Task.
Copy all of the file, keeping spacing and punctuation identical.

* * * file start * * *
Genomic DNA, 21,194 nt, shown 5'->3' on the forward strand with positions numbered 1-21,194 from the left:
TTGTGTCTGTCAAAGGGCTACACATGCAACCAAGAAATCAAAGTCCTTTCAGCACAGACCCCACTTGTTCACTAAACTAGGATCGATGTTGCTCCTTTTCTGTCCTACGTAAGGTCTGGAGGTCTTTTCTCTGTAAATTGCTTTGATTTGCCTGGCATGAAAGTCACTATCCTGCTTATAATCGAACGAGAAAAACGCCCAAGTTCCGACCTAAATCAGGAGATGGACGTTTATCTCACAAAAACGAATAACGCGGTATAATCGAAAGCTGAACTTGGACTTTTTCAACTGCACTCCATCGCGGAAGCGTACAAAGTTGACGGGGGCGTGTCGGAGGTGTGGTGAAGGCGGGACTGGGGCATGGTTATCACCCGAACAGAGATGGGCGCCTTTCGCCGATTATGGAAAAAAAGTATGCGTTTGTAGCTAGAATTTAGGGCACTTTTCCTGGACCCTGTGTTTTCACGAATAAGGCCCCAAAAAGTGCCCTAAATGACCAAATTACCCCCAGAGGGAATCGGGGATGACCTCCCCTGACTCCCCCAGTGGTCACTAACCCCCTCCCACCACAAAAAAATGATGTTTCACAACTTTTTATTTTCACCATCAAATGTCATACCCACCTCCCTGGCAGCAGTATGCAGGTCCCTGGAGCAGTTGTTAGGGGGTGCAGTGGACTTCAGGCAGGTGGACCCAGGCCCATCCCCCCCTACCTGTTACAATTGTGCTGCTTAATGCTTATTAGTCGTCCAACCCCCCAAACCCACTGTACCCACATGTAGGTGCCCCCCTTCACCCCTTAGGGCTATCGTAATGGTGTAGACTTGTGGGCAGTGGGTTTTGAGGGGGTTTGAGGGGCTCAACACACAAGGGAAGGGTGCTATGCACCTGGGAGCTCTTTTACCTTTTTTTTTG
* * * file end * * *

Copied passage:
Genomic DNA, 21,194 nt, shown 5'->3' on the forward strand with positions numbered 1-21,194 from the left:
TTGTGTCTGTCAAAGGGCTACACATGCAACCAAGAAATCAAAGTCCTTTCAGCACAGACCCCACTTGTTCACTAAACTAGGATCGATGTTGCTCCTTTTCTGTCCTACGTAAGGTCTGGAGGTCTTTTCTCTGTAAATTGCTTTGATTTGCCTGGCATGAAAGTCACTATCCTGCTTATAATCGAACGAGAAAAACGCCCAAGTTCCGACCTAAATCAGGAGATGGACGTTTATCTCACAAAAACGAATAACGCGGTATAATCGAAAGCTGAACTTGGACTTTTTCAACTGCACTCCATCGCGGAAGCGTACAAAGTTGACGGGGGCGTGTCGGAGGTGTGGTGAAGGCGGGACTGGGGCATGGTTATCACCCGAACAGAGATGGGCGCCTTTCGCCGATTATGGAAAAAAAGTATGCGTTTGTAGCTAGAATTTAGGGCACTTTTCCTGGACCCTGTGTTTTCACGAATAAGGCCCCAAAAAGTGCCCTAAATGACCAAATTACCCCCAGAGGGAATCGGGGATGACCTCCCCTGACTCCCCCAGTGGTCACTAACCCCCTCCCACCACAAAAAAATGATGTTTCACAACTTTTTATTTTCACCATCAAATGTCATACCCACCTCCCTGGCAGCAGTATGCAGGTCCCTGGAGCAGTTGTTAGGGGGTGCAGTGGACTTCAGGCAGGTGGACCCAGGCCCATCCCCCCCTACCTGTTACAATTGTGCTGCTTAATGCTTATTAGTCGTCCAACCCCCCAAACCCACTGTACCCACATGTAGGTGCCCCCCTTCACCCCTTAGGGCTATCGTAATGGTGTAGACTTGTGGGCAGTGGGTTTTGAGGGGGTTTGAGGGGCTCAACACACAAGGGAAGGGTGCTATGCACCTGGGAGCTCTTTTACCTTTTTTTTTG